Bicycle maker Schwinn is tapping into consumers’ childhood biking memories with a push designed to contemporize the brand.
The Dorel Industries-owned company has launched a campaign inviting folks to take a break from their harried lives and “go for a ride.” The creative, now breaking, uses Schwinn’s classic “br’ring-ding” bicycle bell to evoke stress-free, outdoor leisure.
A 30-second TV spot shows a woman lightly tapping her Schwinn bell while breezing through the neighborhood, passing by a boy playing with a PSP and kids on a tire swing. As the biker rings her bell and passes a businessman, his cellphone vanishes and he’s suddenly holding a dog and smiling. (The transition takes place as the lyrics “I think I found the answer in your smile” play on the soundtrack.)
Print ads running in Family Fun, Parenting, Shape and Working Mother amplify the same theme. One carries the phrase “NEVER stop and smell the CUBICLES” in giant, red-and-white outlined letters. Another says, “THE WORLD needs a recess BELL.”
Visitors to RideSchwinn.com are greeted with the command, “GET OFF THE COMPUTER and get ON A BIKE.” The newly revamped site offers tips on selecting the perfect bike, as well as a store locator button. (Schwinn is sold in mass-market retailers like Walmart, Kmart and Target, and it competes alongside brands like Huffy, Trek and Specialized.)
An iPhone app offering fitness tips and other info launches soon.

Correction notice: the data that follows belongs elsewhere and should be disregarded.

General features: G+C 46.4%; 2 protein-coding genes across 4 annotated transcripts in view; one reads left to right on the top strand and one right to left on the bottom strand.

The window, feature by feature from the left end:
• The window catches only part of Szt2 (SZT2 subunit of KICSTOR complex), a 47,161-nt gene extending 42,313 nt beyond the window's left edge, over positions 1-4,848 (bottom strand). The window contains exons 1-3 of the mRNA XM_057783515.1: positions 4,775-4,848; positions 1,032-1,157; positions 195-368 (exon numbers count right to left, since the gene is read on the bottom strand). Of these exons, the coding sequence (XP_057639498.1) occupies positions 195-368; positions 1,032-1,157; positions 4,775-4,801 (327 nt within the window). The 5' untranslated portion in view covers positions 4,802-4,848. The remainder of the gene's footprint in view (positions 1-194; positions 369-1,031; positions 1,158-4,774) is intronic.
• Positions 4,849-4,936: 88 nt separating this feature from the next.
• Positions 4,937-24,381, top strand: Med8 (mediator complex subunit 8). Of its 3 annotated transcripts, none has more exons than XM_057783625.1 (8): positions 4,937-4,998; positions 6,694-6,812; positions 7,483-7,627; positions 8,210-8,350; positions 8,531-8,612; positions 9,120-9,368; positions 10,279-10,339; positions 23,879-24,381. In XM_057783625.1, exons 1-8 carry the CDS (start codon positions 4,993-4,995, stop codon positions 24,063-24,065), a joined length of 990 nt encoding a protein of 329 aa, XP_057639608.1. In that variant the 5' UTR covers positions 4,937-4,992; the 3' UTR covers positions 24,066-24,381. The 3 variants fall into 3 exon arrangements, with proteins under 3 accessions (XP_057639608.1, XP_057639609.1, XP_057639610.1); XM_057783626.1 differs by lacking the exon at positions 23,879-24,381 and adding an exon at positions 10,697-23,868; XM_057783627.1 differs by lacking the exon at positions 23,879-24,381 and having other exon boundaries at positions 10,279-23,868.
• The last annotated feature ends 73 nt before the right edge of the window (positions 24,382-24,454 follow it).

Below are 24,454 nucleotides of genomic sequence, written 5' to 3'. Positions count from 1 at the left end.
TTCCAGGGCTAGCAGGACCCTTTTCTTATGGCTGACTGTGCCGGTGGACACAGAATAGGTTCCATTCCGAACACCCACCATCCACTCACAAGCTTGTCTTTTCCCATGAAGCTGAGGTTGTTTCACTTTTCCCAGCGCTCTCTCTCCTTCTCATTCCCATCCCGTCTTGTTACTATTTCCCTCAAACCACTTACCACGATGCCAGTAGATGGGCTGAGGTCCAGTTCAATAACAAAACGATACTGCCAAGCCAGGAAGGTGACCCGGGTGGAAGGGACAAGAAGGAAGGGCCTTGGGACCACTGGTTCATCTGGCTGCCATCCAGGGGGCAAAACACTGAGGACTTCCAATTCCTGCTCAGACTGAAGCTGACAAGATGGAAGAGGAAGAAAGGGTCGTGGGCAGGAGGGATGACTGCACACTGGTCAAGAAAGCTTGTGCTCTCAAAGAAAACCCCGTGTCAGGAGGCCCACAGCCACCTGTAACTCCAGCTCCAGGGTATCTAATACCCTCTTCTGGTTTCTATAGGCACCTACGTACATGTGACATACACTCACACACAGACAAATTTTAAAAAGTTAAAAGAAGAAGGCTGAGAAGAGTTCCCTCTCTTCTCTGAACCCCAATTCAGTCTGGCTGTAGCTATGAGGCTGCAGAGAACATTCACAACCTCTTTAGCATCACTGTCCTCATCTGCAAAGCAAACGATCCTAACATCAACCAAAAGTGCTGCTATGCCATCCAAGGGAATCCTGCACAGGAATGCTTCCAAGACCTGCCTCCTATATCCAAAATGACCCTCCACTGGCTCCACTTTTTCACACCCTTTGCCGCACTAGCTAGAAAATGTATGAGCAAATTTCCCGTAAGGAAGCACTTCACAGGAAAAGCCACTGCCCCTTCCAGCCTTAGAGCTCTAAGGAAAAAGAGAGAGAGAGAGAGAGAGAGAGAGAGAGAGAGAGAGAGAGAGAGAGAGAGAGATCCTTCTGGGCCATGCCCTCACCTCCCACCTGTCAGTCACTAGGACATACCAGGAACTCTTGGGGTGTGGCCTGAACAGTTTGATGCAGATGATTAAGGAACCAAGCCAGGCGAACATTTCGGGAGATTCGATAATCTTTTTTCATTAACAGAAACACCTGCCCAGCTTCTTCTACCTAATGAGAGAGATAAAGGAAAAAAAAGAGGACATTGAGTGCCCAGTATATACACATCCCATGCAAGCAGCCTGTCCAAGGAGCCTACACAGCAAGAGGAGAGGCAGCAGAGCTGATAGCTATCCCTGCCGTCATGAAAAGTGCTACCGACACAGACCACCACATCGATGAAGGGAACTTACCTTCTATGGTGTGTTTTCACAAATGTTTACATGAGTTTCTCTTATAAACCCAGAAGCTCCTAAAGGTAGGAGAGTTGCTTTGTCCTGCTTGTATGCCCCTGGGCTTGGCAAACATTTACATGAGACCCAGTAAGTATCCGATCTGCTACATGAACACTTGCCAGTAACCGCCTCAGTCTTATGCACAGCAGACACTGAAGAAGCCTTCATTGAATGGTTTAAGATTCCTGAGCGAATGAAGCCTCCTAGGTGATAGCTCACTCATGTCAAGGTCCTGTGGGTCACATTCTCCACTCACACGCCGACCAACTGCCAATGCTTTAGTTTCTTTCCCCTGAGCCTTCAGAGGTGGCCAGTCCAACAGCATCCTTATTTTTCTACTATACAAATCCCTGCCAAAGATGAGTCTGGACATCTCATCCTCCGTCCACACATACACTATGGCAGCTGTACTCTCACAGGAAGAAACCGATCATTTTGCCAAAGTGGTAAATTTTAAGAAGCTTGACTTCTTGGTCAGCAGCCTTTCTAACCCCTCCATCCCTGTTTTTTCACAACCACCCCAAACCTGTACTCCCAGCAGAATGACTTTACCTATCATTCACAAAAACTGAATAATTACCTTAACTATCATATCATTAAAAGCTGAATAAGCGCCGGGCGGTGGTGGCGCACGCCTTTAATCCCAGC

Overall campaign spending is $5 million, the client said.
Cossette in New York is the brand’s creative agency. Coyne in Parsippany, N.J., handled PR duties.
Andrew Coccari, chief marketing officer for Dorel’s recreational and leisure division, said the campaign taps into the “great joy you get from getting on a bike and going on a ride. We’re taking this iconic brand back to where it started [and getting at] its roots.”
Though bicycling may be seen as mostly a childhood pastime, this effort targets adults — specifically, women ages 25 to 54 — as females “have a larger influence on what activities get done” outside of the home, he said.
The effort also marks the first major push for Schwinn since it launched the Sting-Ray chopper-style bike in spring 2004. But that campaign was more product-focused, said Lori Heimerl, a senior marketing manager with Pacific Cycle, a division of Dorel that includes the Schwinn family.
“People are time compressed. But taking a hour or so on the weekend to ride a bike with the kids and enjoy some family time is healthy and good for you,” Coccari said of the campaign.
Dorel spent just $300,000 advertising Schwinn in 2008 and $100,000 in 2009, sans online, per Nielsen.